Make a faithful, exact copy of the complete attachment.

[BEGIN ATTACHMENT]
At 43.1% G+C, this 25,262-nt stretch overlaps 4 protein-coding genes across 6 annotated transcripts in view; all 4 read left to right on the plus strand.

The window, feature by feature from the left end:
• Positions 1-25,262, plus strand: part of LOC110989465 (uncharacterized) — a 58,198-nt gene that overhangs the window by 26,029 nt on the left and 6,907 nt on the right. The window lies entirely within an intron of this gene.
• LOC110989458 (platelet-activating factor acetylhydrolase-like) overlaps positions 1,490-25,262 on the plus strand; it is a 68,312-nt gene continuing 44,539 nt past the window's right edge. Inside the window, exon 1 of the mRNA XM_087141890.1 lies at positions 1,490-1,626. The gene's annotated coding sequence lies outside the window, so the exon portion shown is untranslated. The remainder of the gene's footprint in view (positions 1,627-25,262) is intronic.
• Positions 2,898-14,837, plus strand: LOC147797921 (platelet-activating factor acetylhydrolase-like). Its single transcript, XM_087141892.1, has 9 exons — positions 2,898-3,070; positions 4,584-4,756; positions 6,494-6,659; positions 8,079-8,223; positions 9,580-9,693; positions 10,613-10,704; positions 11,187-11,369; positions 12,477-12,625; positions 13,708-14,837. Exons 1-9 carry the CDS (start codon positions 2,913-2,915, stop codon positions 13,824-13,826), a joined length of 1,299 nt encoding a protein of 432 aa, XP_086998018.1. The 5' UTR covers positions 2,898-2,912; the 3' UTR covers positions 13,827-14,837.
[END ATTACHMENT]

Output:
At 43.1% G+C, this 25,262-nt stretch overlaps 4 protein-coding genes across 6 annotated transcripts in view; all 4 read left to right on the plus strand.

The window, feature by feature from the left end:
• Positions 1-25,262, plus strand: part of LOC110989465 (uncharacterized) — a 58,198-nt gene that overhangs the window by 26,029 nt on the left and 6,907 nt on the right. The window lies entirely within an intron of this gene.
• LOC110989458 (platelet-activating factor acetylhydrolase-like) overlaps positions 1,490-25,262 on the plus strand; it is a 68,312-nt gene continuing 44,539 nt past the window's right edge. Inside the window, exon 1 of the mRNA XM_087141890.1 lies at positions 1,490-1,626. The gene's annotated coding sequence lies outside the window, so the exon portion shown is untranslated. The remainder of the gene's footprint in view (positions 1,627-25,262) is intronic.
• Positions 2,898-14,837, plus strand: LOC147797921 (platelet-activating factor acetylhydrolase-like). Its single transcript, XM_087141892.1, has 9 exons — positions 2,898-3,070; positions 4,584-4,756; positions 6,494-6,659; positions 8,079-8,223; positions 9,580-9,693; positions 10,613-10,704; positions 11,187-11,369; positions 12,477-12,625; positions 13,708-14,837. Exons 1-9 carry the CDS (start codon positions 2,913-2,915, stop codon positions 13,824-13,826), a joined length of 1,299 nt encoding a protein of 432 aa, XP_086998018.1. The 5' UTR covers positions 2,898-2,912; the 3' UTR covers positions 13,827-14,837.